Friday, March 25, 2011

Meet the Basking Shark

What could be more frightening than a giant 35 foot shark? A whole lot of things, it turns out, if the shark in question is a basking shark (Cetorhinus maximus).

Photo Credit: NOAA
I was surprised to stumble across this report and video from Panama City, Florida, showing a kayaker's encounter with one these prodigious creatures. Surprised, and also envious. I grew up in Florida, right on the gulf, and never saw anything half that spectacular. Well, aside from the sea turtles I watched nesting one night. And the dolphins we used to watch from the grounds of the Ringling Museum. Oh, and the time a couple of roseate spoonbills flew over our house... Okay, so Florida was a good place to watch wildlife way back when. But the point is, I never got to see a basking shark!

There's a good reason for that: despite the fact that their habitat spans the globe, they are very rare visitors to the waters around Florida. That's because they're usually found in more temperate waters. Which makes sense for an animal that large. Imagine the heat one must generate, even at rest. And while you're at it, try to imagine an animal this huge. Thirty-five feet of living flesh. That's a whole lot of fish!

Photo Credit: Daily Mail
But, unlike some extinct giant sharks, basking sharks are not flesh eaters. They survive instead by filtering plankton from seawater. That's the purpose of that enormous mouth: the more water they can suck in the more plankton they can filter out. Just how wide can they open that mouth? Wide enough for a fair-sized human child to stand up in: nearly four feet!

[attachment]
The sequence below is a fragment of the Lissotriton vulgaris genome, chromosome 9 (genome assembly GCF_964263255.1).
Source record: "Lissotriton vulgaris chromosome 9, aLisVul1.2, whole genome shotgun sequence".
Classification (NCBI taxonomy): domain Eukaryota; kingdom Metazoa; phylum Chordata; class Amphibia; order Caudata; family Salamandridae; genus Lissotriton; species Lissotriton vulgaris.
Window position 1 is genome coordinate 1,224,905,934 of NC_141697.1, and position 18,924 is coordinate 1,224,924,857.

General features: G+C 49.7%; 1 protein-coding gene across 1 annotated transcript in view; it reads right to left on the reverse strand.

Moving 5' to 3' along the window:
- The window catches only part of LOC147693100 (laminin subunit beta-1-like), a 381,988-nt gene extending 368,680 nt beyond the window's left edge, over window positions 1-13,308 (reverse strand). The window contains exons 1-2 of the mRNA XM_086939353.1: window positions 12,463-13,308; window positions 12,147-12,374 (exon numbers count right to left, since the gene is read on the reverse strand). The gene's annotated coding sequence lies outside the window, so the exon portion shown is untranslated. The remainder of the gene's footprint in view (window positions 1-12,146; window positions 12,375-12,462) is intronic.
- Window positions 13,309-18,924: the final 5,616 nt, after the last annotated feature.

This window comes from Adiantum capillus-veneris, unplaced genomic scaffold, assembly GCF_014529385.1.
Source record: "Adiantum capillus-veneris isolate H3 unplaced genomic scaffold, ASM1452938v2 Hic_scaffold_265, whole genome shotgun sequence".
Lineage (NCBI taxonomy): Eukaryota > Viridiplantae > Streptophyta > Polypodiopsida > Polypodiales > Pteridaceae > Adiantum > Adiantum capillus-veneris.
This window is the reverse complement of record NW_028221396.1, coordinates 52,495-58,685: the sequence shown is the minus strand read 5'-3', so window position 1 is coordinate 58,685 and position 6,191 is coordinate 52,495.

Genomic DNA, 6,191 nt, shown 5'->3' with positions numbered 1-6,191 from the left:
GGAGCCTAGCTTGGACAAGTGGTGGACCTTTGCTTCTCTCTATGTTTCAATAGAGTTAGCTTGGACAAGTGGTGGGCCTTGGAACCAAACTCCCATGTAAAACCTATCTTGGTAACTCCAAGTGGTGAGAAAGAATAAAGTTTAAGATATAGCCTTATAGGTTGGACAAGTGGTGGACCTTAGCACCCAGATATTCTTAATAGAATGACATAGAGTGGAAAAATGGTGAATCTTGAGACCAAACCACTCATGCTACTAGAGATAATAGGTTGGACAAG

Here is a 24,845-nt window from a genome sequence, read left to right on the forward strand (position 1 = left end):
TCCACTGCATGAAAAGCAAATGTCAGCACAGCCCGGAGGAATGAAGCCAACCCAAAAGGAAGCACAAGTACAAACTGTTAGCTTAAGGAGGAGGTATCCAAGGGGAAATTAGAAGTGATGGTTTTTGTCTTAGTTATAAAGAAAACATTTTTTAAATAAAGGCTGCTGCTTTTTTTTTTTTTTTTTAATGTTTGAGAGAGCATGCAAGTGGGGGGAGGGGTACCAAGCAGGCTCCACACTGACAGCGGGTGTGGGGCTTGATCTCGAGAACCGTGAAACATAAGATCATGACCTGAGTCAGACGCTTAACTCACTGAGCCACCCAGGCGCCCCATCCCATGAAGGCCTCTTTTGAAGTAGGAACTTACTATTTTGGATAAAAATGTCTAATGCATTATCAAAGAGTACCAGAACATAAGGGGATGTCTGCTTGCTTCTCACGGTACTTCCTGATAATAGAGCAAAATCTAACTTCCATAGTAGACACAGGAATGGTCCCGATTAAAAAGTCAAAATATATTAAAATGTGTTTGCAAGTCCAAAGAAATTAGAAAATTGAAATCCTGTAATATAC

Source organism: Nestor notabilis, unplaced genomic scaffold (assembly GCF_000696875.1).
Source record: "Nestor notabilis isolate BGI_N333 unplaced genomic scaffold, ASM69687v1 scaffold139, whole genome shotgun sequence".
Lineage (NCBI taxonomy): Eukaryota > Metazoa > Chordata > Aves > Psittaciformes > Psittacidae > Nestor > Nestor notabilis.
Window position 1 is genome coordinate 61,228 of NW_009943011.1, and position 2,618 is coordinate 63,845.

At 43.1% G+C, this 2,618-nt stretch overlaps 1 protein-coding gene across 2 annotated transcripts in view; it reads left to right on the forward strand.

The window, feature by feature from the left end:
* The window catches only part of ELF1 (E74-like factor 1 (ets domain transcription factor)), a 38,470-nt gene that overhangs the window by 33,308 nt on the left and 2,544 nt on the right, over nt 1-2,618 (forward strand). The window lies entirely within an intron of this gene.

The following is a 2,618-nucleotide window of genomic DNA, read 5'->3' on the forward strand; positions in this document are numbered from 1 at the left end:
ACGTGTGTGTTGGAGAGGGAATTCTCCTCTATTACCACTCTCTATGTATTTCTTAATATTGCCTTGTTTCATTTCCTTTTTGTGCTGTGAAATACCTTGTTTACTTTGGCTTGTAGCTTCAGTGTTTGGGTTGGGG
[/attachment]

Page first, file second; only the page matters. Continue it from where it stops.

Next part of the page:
These peculiar animals, like many denizens of the deep, have been shrouded in mystery until quite recently. But tracking studies have now revealed that they can travel up to 1,500 miles in one day and remain at depths of 3,300 feet for five months at a time. Oh, and they give birth to cute little live sharks, not eggs.

So, a 35 foot shark... That must be the largest fish out there, right? Nope, that honor goes to the whale shark (Rhincodon typus), measured at up to 41 feet long. Sadly, I've never seen one of those either.


  1. Nice to know we're not on it's menu, but I still wouldn't waste any time getting out of it's way if I saw one coming!

  2. That photo really caught my attention and I love it! I may be able to get one in the store, and am looking forward to it!

  3. Tatty, I feel the same way!

    Tapirgal, that would be SO cool! Can't wait to see it!

  4. That's one big mouth bass ya got there. ;)

    I too would love to see one. That's something I miss being up here in the city. You don't see too much random wildlife unless a coyote wanders in and takes a run down the streets.

  5. Thanks for sharing this information on this shark basking in FLA waters. It's fascinating and good to know that he like whales love plankton.

  6. That picture made my night.

  7. i LOVE big vegetarian sharks!

    p.s., you've seen my plushie whale shark, right? it was too cute not to make one.

    now i want to make a plush basking shark.


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